Thursday, December 17, 2009

Skating on Thin Ice

It is so cold today here in Massachusetts that I am reminded of a family story. As I am the author of an upcoming book on Digital Storytelling for Teachers, I am beginning to think about my genealogy in the context of a family history story.

My maternal grandparents lived near Roger Williams Park on the Cranston/Providence line in Rhode Island. [Bird's Eye View] Much of the park is a preserved area of woods and a lake and a lovely zoo. The winter this photo was taken, the weather was cold for a long period of time, making it safe to skate. This is the only photo I can find of me skating.

My grandmother bought me ice skates for my birthday and my father, ever the sportsman, wanted to teach me to skate but he didn't own any skates.

I can still see in my mind's eye, my grandmother telling my father to go up in the attic and look for her son's ice skates. My uncle, who died by his own hand, was not married very long when he died, so many of his belongings were still in her attic. She did not look up from her Christmas baking to tell him that. I don't remember my uncle but he was alive in my lifetime. He was charming, handsome and personable. No one could believe he was dead.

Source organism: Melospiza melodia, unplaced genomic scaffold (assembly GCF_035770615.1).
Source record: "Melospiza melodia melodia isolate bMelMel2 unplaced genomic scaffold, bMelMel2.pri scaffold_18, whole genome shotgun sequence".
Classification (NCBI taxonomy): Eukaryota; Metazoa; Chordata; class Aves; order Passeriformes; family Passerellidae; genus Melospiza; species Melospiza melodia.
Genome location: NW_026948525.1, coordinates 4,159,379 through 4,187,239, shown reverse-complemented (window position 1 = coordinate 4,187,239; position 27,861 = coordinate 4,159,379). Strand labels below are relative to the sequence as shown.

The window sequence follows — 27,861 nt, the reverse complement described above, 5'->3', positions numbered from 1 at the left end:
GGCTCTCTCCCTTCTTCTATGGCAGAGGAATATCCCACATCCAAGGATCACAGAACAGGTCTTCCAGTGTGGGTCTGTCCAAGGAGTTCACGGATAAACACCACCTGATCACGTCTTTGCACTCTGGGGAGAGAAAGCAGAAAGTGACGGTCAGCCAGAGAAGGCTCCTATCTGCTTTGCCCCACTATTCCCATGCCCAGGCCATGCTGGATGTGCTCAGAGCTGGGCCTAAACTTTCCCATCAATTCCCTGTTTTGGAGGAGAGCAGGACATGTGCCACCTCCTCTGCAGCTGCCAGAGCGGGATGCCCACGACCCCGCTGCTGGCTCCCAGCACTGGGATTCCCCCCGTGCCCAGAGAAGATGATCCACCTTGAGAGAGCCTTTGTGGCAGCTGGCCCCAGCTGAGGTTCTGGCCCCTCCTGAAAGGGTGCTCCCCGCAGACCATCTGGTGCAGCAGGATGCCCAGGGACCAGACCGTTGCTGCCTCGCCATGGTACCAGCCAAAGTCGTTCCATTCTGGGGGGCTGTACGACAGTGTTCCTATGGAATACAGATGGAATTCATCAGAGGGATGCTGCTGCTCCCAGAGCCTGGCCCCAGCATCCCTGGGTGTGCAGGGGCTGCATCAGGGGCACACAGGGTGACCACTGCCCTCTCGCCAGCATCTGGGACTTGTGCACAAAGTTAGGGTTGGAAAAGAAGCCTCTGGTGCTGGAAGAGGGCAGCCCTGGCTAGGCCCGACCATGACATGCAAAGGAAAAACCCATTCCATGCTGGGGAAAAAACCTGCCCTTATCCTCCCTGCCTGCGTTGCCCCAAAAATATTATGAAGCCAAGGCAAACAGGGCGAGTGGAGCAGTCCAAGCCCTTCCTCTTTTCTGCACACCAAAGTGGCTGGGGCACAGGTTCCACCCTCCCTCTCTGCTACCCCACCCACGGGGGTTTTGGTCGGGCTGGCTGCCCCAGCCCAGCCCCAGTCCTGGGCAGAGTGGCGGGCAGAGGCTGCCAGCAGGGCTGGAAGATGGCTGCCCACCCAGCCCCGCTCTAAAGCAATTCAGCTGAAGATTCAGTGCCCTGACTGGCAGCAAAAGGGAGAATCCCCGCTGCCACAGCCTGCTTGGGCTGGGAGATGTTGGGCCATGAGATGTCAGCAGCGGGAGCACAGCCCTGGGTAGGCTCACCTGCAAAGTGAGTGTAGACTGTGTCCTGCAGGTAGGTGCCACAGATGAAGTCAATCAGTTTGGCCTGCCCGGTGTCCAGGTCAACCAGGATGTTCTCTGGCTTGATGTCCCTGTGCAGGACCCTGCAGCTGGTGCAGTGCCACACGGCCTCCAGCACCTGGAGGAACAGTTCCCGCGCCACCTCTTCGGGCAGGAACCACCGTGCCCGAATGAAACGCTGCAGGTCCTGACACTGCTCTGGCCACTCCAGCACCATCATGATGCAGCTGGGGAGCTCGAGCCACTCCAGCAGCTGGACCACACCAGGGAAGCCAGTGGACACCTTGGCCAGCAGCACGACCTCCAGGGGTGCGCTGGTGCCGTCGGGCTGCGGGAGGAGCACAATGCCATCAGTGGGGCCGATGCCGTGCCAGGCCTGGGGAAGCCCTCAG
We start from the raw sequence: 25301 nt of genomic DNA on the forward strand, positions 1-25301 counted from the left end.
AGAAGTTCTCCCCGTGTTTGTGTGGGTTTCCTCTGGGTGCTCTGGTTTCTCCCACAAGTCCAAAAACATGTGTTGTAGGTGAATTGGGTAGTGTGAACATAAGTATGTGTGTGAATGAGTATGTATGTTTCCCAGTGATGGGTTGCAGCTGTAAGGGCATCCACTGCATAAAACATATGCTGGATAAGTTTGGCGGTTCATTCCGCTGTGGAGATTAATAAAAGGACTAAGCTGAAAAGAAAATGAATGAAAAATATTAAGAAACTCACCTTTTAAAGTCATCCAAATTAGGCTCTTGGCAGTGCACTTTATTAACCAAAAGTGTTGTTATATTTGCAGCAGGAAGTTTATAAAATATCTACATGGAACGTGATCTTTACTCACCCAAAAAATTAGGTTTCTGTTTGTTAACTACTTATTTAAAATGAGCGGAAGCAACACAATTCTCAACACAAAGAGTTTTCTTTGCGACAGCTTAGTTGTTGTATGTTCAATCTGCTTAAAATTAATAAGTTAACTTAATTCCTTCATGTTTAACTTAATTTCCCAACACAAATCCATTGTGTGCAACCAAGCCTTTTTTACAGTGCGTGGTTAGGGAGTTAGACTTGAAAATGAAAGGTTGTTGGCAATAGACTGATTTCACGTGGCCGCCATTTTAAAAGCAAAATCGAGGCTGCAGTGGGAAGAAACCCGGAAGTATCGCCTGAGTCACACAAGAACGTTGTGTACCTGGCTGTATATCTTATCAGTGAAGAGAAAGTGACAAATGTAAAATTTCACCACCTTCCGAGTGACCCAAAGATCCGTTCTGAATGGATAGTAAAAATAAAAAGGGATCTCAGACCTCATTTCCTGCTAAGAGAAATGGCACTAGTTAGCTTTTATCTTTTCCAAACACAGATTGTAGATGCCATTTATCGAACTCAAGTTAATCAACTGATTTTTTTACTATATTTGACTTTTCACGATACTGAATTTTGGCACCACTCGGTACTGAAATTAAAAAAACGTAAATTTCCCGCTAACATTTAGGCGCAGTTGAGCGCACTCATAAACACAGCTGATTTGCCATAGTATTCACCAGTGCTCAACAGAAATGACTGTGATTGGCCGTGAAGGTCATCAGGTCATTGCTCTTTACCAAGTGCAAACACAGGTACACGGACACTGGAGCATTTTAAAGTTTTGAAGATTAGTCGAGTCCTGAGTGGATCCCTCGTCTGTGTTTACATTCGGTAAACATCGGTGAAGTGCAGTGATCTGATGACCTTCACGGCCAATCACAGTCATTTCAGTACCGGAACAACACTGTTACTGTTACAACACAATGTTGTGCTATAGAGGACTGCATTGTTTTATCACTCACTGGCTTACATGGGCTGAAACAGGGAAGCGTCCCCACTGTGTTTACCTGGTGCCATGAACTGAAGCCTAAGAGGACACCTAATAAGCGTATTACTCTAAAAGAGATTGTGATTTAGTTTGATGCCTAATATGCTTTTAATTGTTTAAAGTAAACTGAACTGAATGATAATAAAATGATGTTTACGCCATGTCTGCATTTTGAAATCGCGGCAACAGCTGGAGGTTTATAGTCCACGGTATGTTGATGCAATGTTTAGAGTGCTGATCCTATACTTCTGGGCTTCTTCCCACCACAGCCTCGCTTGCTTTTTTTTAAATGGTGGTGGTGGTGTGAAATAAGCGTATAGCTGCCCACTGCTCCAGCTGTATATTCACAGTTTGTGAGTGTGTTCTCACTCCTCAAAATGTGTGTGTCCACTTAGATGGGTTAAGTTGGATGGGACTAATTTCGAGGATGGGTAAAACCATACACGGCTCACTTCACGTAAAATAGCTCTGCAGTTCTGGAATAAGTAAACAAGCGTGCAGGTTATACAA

My father located them and put on several pairs of socks to get them to fit snugly and off we went, camera in hand, to the lake . I can't say that this is that day as I am actually skating but you get the idea. See my father's shadow? I can't believe my father is dead. Where have the years gone?

Dad sat me down on a park bench, put on the skates and told me he needed to practice a bit. He stepped onto the ice, never fell down, and proceeded to skate forward and backwards. I was mesmerized. I didn't know he could do that. He was really a good skater. I mostly fell down.

After we came home, over hot chocolate, my dad told me about his childhood and how skating was a big part of it. His father, an immigrant from Scotland, made curling stones out of the granite he mined for work. He taught my dad to skate and how to play hockey and curling. It was the only time my father had nice things to say about his father.

As that paternal grandfather also committed suicide (which I didn't know at the time), my maternal grandmother said little but listened intently. After I went up to change my clothes, I heard them talking but couldn't make out the words from upstairs. It was just a murmur of voices with no laughter.

The conversations about suicide were few from that point on. The subject was like skating on thin ice.

1 comment:

Elizabeth said...

That's a very sweet and poignant story, Midge. You must have some mixed emotions about that day.

BTW, did I ever tell you that I used to "do" edtech when I was a teacher? I was the District/Site Tech chairman, member of CUE, ISTE, etc. Almost went for a M.A., but quit teaching to be a mom. Can't wait to read your book when it comes out!

Hope you're having a wonderful holiday!

Little Bytes of Life